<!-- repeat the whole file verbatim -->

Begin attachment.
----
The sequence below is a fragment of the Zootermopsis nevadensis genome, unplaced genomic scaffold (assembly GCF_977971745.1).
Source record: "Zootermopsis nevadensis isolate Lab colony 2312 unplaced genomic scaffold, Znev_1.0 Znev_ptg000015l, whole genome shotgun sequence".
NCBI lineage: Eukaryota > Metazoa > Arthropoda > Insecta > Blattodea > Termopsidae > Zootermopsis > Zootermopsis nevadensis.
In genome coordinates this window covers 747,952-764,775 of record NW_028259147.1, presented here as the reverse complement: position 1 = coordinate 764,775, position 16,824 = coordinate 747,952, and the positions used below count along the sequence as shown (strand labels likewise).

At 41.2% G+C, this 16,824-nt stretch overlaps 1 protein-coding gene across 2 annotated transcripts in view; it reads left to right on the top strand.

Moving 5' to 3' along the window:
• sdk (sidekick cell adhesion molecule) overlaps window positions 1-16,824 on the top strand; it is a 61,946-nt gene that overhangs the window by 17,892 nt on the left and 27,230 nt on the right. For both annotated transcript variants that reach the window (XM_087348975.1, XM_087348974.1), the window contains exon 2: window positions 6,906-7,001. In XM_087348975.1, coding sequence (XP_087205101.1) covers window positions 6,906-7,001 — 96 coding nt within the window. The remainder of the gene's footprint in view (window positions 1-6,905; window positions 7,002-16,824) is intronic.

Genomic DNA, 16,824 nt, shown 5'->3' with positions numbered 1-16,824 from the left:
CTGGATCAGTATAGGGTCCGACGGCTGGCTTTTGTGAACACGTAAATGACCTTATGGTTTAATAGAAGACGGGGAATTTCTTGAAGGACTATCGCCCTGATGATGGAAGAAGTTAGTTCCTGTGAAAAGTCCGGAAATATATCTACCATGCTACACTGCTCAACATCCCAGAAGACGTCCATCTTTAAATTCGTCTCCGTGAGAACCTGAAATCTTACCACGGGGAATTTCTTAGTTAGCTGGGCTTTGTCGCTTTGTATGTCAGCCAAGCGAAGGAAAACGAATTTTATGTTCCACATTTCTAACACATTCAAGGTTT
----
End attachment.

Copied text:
The sequence below is a fragment of the Zootermopsis nevadensis genome, unplaced genomic scaffold (assembly GCF_977971745.1).
Source record: "Zootermopsis nevadensis isolate Lab colony 2312 unplaced genomic scaffold, Znev_1.0 Znev_ptg000015l, whole genome shotgun sequence".
NCBI lineage: Eukaryota > Metazoa > Arthropoda > Insecta > Blattodea > Termopsidae > Zootermopsis > Zootermopsis nevadensis.
In genome coordinates this window covers 747,952-764,775 of record NW_028259147.1, presented here as the reverse complement: position 1 = coordinate 764,775, position 16,824 = coordinate 747,952, and the positions used below count along the sequence as shown (strand labels likewise).

At 41.2% G+C, this 16,824-nt stretch overlaps 1 protein-coding gene across 2 annotated transcripts in view; it reads left to right on the top strand.

Moving 5' to 3' along the window:
• sdk (sidekick cell adhesion molecule) overlaps window positions 1-16,824 on the top strand; it is a 61,946-nt gene that overhangs the window by 17,892 nt on the left and 27,230 nt on the right. For both annotated transcript variants that reach the window (XM_087348975.1, XM_087348974.1), the window contains exon 2: window positions 6,906-7,001. In XM_087348975.1, coding sequence (XP_087205101.1) covers window positions 6,906-7,001 — 96 coding nt within the window. The remainder of the gene's footprint in view (window positions 1-6,905; window positions 7,002-16,824) is intronic.

Genomic DNA, 16,824 nt, shown 5'->3' with positions numbered 1-16,824 from the left:
CTGGATCAGTATAGGGTCCGACGGCTGGCTTTTGTGAACACGTAAATGACCTTATGGTTTAATAGAAGACGGGGAATTTCTTGAAGGACTATCGCCCTGATGATGGAAGAAGTTAGTTCCTGTGAAAAGTCCGGAAATATATCTACCATGCTACACTGCTCAACATCCCAGAAGACGTCCATCTTTAAATTCGTCTCCGTGAGAACCTGAAATCTTACCACGGGGAATTTCTTAGTTAGCTGGGCTTTGTCGCTTTGTATGTCAGCCAAGCGAAGGAAAACGAATTTTATGTTCCACATTTCTAACACATTCAAGGTTT